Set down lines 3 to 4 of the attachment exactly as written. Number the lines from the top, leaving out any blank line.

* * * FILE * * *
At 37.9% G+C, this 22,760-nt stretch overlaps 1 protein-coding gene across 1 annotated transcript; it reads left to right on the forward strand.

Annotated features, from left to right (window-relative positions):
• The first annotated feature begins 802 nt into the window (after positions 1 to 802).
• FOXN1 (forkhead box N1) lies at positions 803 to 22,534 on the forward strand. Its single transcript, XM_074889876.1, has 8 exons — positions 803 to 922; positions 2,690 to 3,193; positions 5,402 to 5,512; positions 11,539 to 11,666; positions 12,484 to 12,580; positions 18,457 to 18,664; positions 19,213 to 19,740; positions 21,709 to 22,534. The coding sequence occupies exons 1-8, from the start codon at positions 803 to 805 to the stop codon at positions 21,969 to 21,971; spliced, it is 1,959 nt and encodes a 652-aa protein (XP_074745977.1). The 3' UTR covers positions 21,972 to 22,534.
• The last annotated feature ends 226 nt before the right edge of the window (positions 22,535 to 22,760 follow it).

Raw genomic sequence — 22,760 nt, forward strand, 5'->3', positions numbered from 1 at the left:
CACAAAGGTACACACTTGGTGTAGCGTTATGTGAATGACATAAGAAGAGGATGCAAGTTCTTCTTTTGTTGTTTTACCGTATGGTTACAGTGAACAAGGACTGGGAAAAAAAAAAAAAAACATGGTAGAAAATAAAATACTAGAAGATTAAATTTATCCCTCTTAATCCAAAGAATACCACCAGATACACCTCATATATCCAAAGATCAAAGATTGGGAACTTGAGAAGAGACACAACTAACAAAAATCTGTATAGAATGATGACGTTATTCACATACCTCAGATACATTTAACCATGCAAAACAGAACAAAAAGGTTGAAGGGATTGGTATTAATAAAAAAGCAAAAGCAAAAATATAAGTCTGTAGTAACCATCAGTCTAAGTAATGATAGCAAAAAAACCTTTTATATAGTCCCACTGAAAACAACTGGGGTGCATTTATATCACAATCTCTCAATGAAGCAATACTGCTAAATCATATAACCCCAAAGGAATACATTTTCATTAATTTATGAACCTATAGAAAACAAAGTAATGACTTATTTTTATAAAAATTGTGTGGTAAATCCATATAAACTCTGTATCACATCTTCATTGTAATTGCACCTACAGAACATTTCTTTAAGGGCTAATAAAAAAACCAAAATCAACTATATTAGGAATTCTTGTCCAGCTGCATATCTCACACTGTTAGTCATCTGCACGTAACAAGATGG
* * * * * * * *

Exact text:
• The first annotated feature begins 802 nt into the window (after positions 1 to 802).
• FOXN1 (forkhead box N1) lies at positions 803 to 22,534 on the forward strand. Its single transcript, XM_074889876.1, has 8 exons — positions 803 to 922; positions 2,690 to 3,193; positions 5,402 to 5,512; positions 11,539 to 11,666; positions 12,484 to 12,580; positions 18,457 to 18,664; positions 19,213 to 19,740; positions 21,709 to 22,534. The coding sequence occupies exons 1-8, from the start codon at positions 803 to 805 to the stop codon at positions 21,969 to 21,971; spliced, it is 1,959 nt and encodes a 652-aa protein (XP_074745977.1). The 3' UTR covers positions 21,972 to 22,534.